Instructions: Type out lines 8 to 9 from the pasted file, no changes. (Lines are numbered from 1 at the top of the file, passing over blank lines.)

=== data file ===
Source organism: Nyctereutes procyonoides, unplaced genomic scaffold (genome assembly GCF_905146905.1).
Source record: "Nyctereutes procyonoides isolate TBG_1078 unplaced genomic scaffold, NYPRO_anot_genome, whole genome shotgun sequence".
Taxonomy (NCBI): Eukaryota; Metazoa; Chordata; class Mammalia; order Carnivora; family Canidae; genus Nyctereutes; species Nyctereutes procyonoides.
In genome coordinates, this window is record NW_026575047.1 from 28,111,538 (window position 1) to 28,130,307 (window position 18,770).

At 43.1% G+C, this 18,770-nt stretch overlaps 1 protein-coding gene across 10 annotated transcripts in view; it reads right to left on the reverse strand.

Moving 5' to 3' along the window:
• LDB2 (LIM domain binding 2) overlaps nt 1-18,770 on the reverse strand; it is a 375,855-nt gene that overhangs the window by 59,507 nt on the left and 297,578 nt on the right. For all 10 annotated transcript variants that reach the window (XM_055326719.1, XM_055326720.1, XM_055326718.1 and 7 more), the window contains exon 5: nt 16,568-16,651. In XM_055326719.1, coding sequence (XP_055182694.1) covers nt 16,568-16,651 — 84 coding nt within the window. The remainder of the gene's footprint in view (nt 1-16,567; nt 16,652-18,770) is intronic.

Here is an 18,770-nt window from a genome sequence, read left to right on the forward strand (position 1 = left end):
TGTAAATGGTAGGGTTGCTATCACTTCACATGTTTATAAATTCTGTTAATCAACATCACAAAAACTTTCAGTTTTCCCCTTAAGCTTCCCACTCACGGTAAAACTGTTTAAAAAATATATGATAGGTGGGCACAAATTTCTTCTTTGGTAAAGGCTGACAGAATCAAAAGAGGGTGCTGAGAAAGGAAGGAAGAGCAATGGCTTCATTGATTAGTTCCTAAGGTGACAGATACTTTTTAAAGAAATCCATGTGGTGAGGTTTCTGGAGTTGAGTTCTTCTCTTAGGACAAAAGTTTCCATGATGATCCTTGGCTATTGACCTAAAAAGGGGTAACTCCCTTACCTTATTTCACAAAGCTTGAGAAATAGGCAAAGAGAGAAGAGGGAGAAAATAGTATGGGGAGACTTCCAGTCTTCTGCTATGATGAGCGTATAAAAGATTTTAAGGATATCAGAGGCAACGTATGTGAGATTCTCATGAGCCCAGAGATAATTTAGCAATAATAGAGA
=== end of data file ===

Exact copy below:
Here is an 18,770-nt window from a genome sequence, read left to right on the forward strand (position 1 = left end):
TGTAAATGGTAGGGTTGCTATCACTTCACATGTTTATAAATTCTGTTAATCAACATCACAAAAACTTTCAGTTTTCCCCTTAAGCTTCCCACTCACGGTAAAACTGTTTAAAAAATATATGATAGGTGGGCACAAATTTCTTCTTTGGTAAAGGCTGACAGAATCAAAAGAGGGTGCTGAGAAAGGAAGGAAGAGCAATGGCTTCATTGATTAGTTCCTAAGGTGACAGATACTTTTTAAAGAAATCCATGTGGTGAGGTTTCTGGAGTTGAGTTCTTCTCTTAGGACAAAAGTTTCCATGATGATCCTTGGCTATTGACCTAAAAAGGGGTAACTCCCTTACCTTATTTCACAAAGCTTGAGAAATAGGCAAAGAGAGAAGAGGGAGAAAATAGTATGGGGAGACTTCCAGTCTTCTGCTATGATGAGCGTATAAAAGATTTTAAGGATATCAGAGGCAACGTATGTGAGATTCTCATGAGCCCAGAGATAATTTAGCAATAATAGAGA